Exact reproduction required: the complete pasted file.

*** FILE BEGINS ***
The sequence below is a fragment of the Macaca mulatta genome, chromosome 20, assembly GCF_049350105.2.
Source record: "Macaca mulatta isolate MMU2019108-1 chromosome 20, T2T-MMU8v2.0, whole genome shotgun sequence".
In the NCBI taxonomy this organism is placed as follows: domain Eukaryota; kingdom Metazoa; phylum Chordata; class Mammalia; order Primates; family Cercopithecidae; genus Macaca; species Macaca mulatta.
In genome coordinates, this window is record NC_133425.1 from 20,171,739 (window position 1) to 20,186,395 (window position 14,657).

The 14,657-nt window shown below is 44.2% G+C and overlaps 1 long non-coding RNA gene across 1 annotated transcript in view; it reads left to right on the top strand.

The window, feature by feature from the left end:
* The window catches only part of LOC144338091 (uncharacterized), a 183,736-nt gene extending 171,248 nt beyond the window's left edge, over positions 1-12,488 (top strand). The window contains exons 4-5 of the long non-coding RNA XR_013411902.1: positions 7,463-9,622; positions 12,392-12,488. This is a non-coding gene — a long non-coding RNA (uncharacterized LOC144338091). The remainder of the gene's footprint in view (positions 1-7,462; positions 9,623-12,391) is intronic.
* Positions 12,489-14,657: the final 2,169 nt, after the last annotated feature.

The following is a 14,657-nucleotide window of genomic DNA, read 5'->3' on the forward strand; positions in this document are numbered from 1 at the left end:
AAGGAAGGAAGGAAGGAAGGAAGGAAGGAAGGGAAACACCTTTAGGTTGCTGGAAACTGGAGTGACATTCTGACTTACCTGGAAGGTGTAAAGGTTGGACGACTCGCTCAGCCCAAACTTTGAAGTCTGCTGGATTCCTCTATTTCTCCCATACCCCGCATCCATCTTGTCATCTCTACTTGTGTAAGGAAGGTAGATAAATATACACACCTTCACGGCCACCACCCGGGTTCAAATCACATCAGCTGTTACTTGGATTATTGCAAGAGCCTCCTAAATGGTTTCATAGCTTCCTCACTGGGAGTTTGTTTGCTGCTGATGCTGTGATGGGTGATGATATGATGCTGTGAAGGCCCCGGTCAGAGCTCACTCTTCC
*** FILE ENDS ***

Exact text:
The sequence below is a fragment of the Macaca mulatta genome, chromosome 20, assembly GCF_049350105.2.
Source record: "Macaca mulatta isolate MMU2019108-1 chromosome 20, T2T-MMU8v2.0, whole genome shotgun sequence".
In the NCBI taxonomy this organism is placed as follows: domain Eukaryota; kingdom Metazoa; phylum Chordata; class Mammalia; order Primates; family Cercopithecidae; genus Macaca; species Macaca mulatta.
In genome coordinates, this window is record NC_133425.1 from 20,171,739 (window position 1) to 20,186,395 (window position 14,657).

The 14,657-nt window shown below is 44.2% G+C and overlaps 1 long non-coding RNA gene across 1 annotated transcript in view; it reads left to right on the top strand.

The window, feature by feature from the left end:
* The window catches only part of LOC144338091 (uncharacterized), a 183,736-nt gene extending 171,248 nt beyond the window's left edge, over positions 1-12,488 (top strand). The window contains exons 4-5 of the long non-coding RNA XR_013411902.1: positions 7,463-9,622; positions 12,392-12,488. This is a non-coding gene — a long non-coding RNA (uncharacterized LOC144338091). The remainder of the gene's footprint in view (positions 1-7,462; positions 9,623-12,391) is intronic.
* Positions 12,489-14,657: the final 2,169 nt, after the last annotated feature.

The following is a 14,657-nucleotide window of genomic DNA, read 5'->3' on the forward strand; positions in this document are numbered from 1 at the left end:
AAGGAAGGAAGGAAGGAAGGAAGGAAGGAAGGGAAACACCTTTAGGTTGCTGGAAACTGGAGTGACATTCTGACTTACCTGGAAGGTGTAAAGGTTGGACGACTCGCTCAGCCCAAACTTTGAAGTCTGCTGGATTCCTCTATTTCTCCCATACCCCGCATCCATCTTGTCATCTCTACTTGTGTAAGGAAGGTAGATAAATATACACACCTTCACGGCCACCACCCGGGTTCAAATCACATCAGCTGTTACTTGGATTATTGCAAGAGCCTCCTAAATGGTTTCATAGCTTCCTCACTGGGAGTTTGTTTGCTGCTGATGCTGTGATGGGTGATGATATGATGCTGTGAAGGCCCCGGTCAGAGCTCACTCTTCC